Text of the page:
After 20 years of working with and playing at the Olympia Experimental Music Festival, organizer Jim McAdams still can’t define experimental music — and he’s not trying to.
“Every year, people ask us that, and I don’t know,” he said. “I wrote about a 20-page paper on experimental music for my thesis when I graduated from (The) Evergreen (State College), and I don’t think I came up with an answer because there are so many interpretations and ways that people define it.”
What the festival has been doing for the past two decades is helping to redefine music.
“We bring in artists who are pushing the boundaries of what audio can do and what people listen to,” said McAdams, who is part of Olympia’s Dead Air Fresheners, playing Saturday at the festival.
To celebrate the 20th year, McAdams worked to bring back many artists who played at the first festival and at subsequent festivals over the years, but the festival’s biggest name — Elliott Sharp — is a newcomer to the event.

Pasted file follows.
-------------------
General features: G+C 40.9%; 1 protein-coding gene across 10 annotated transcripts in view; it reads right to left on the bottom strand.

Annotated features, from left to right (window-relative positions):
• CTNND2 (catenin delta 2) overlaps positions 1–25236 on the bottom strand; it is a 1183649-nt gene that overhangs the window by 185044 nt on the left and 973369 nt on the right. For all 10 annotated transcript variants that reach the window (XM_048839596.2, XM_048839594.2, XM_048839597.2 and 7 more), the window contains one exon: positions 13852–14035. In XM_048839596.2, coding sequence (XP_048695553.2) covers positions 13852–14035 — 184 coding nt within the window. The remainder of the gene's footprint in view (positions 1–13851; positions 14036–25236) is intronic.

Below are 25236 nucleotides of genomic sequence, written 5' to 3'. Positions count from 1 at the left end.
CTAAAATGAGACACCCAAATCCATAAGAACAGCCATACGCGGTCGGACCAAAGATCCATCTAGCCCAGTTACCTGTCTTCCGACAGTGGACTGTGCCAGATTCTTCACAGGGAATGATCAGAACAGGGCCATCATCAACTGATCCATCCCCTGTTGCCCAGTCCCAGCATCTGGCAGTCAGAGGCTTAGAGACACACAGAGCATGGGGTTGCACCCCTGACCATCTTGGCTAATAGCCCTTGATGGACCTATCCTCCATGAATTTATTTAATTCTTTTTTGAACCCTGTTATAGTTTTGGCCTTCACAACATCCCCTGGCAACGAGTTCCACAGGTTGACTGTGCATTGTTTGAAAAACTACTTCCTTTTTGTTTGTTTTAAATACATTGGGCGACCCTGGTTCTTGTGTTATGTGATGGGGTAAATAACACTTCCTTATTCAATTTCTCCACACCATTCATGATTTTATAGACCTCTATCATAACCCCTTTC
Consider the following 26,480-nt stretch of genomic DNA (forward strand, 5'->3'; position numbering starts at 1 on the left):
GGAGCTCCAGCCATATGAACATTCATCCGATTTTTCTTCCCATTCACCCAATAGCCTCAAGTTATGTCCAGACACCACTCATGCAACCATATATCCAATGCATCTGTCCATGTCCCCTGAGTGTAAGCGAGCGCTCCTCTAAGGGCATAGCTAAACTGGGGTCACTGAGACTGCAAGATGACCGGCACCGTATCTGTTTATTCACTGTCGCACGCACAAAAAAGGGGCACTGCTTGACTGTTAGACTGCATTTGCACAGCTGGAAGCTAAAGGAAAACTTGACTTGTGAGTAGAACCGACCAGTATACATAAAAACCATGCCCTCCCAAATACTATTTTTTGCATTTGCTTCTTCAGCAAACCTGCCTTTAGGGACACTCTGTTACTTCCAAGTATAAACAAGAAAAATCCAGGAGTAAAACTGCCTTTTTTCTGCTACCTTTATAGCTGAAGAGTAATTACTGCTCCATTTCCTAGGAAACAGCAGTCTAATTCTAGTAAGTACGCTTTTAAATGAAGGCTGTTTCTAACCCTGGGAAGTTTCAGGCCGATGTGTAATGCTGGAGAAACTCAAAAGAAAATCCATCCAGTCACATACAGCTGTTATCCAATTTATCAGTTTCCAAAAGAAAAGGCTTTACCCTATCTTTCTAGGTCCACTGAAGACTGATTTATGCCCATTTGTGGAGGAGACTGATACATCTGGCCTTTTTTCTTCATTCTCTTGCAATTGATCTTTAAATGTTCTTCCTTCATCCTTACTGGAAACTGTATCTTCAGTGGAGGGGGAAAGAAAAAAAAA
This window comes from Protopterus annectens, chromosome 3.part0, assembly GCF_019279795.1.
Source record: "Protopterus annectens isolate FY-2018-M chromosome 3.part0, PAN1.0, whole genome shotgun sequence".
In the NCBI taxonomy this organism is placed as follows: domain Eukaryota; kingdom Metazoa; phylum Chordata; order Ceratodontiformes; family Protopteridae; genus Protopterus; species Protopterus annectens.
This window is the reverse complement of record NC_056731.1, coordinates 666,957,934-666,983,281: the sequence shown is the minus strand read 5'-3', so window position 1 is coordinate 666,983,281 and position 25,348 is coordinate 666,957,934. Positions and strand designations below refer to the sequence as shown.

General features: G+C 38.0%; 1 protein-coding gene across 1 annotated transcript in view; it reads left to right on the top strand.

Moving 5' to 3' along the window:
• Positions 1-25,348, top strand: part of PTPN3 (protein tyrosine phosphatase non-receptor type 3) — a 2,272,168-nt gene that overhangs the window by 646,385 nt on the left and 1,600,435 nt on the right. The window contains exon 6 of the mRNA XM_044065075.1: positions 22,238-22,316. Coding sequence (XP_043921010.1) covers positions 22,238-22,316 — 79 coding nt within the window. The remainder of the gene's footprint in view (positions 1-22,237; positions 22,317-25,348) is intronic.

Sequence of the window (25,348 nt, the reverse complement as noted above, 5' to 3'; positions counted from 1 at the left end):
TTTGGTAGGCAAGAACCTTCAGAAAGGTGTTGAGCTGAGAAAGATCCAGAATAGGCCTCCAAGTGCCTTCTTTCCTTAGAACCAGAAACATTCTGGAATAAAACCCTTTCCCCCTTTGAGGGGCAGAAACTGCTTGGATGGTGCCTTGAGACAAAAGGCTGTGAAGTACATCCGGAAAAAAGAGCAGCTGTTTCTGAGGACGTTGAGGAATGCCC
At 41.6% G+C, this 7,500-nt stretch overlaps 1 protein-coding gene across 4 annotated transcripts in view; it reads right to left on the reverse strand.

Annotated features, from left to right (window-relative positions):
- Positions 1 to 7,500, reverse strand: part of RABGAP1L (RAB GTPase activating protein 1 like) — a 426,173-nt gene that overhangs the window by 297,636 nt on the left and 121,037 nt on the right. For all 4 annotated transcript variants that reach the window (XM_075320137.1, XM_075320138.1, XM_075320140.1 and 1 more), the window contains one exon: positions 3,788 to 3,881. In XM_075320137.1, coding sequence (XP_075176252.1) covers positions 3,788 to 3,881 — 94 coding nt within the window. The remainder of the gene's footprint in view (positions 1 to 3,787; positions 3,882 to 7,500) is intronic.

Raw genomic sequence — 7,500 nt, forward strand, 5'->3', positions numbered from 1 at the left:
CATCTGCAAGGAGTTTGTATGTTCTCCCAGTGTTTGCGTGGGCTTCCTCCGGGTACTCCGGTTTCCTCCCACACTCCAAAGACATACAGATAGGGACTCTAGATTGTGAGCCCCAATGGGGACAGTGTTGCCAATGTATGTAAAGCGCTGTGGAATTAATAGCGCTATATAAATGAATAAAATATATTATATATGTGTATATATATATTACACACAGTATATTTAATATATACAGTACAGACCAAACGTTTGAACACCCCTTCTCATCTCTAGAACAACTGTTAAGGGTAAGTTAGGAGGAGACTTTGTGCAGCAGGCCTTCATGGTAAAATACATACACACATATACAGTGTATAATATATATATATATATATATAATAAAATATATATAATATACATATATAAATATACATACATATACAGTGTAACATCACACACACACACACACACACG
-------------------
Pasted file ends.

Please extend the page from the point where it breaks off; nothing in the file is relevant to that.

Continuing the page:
Sharp, a multi-instrumentalist and composer, has been a central figure in the experimental and avant-garde music scene since the late 1970s. While he’s never played at the festival before, he did play in Olympia in 1995, the year the festival began.
“It is a really big deal to have Elliott Sharp playing this one,” McAdams said. “He is one of the early major influences on what everyone is doing here.”
“In the 1980s, he was the height of New York City cool, a central part of the experimental music scene there,” NPR’s Jackie Lyden said in a 2012 piece about Sharp. “But Elliott Sharp has an alter ego. … With his side band Terraplane, he transforms from New York avant-garde aesthetic to down and dirty Chicago bluesman.”
“He can be quite melodic and quite noisy, and yet he has a very consistent aesthetic,” McAdams said. This diversity parallels the range of experimental music, he said.
“I can think of some great experimental dance music,” he said. “I can think of people who play music that’s pretty and quiet and then there are people like Overdose the Katatonic that just play pure noise.
“I try to include both sides of that spectrum and bring them together.”